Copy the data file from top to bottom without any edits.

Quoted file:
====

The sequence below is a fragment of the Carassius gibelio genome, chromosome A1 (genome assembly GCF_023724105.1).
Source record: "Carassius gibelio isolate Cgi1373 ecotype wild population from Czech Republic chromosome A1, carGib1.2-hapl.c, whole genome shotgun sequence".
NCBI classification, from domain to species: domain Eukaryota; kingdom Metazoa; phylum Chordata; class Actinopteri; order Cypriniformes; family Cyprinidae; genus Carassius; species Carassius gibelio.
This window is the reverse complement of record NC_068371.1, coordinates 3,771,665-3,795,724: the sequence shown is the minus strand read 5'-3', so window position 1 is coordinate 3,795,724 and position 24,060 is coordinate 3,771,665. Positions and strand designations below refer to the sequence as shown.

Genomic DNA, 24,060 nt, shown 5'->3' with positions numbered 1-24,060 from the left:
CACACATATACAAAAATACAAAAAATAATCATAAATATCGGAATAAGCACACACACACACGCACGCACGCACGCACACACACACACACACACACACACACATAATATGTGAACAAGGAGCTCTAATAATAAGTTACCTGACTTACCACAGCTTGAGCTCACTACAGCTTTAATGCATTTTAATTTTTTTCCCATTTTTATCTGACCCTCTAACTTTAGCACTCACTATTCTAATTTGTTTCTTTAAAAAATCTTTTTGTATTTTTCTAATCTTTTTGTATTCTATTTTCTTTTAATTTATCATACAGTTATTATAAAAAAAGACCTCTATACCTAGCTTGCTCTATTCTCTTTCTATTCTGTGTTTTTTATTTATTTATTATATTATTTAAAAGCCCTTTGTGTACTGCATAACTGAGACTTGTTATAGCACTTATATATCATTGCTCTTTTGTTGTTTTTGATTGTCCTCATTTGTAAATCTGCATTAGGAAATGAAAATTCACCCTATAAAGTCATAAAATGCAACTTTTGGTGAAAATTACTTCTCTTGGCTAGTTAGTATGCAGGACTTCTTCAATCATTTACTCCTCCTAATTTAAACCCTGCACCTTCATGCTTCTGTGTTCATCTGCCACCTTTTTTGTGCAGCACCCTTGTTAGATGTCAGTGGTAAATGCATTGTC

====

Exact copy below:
The sequence below is a fragment of the Carassius gibelio genome, chromosome A1 (genome assembly GCF_023724105.1).
Source record: "Carassius gibelio isolate Cgi1373 ecotype wild population from Czech Republic chromosome A1, carGib1.2-hapl.c, whole genome shotgun sequence".
NCBI classification, from domain to species: domain Eukaryota; kingdom Metazoa; phylum Chordata; class Actinopteri; order Cypriniformes; family Cyprinidae; genus Carassius; species Carassius gibelio.
This window is the reverse complement of record NC_068371.1, coordinates 3,771,665-3,795,724: the sequence shown is the minus strand read 5'-3', so window position 1 is coordinate 3,795,724 and position 24,060 is coordinate 3,771,665. Positions and strand designations below refer to the sequence as shown.

Genomic DNA, 24,060 nt, shown 5'->3' with positions numbered 1-24,060 from the left:
CACACATATACAAAAATACAAAAAATAATCATAAATATCGGAATAAGCACACACACACACGCACGCACGCACGCACACACACACACACACACACACACACATAATATGTGAACAAGGAGCTCTAATAATAAGTTACCTGACTTACCACAGCTTGAGCTCACTACAGCTTTAATGCATTTTAATTTTTTTCCCATTTTTATCTGACCCTCTAACTTTAGCACTCACTATTCTAATTTGTTTCTTTAAAAAATCTTTTTGTATTTTTCTAATCTTTTTGTATTCTATTTTCTTTTAATTTATCATACAGTTATTATAAAAAAAGACCTCTATACCTAGCTTGCTCTATTCTCTTTCTATTCTGTGTTTTTTATTTATTTATTATATTATTTAAAAGCCCTTTGTGTACTGCATAACTGAGACTTGTTATAGCACTTATATATCATTGCTCTTTTGTTGTTTTTGATTGTCCTCATTTGTAAATCTGCATTAGGAAATGAAAATTCACCCTATAAAGTCATAAAATGCAACTTTTGGTGAAAATTACTTCTCTTGGCTAGTTAGTATGCAGGACTTCTTCAATCATTTACTCCTCCTAATTTAAACCCTGCACCTTCATGCTTCTGTGTTCATCTGCCACCTTTTTTGTGCAGCACCCTTGTTAGATGTCAGTGGTAAATGCATTGTC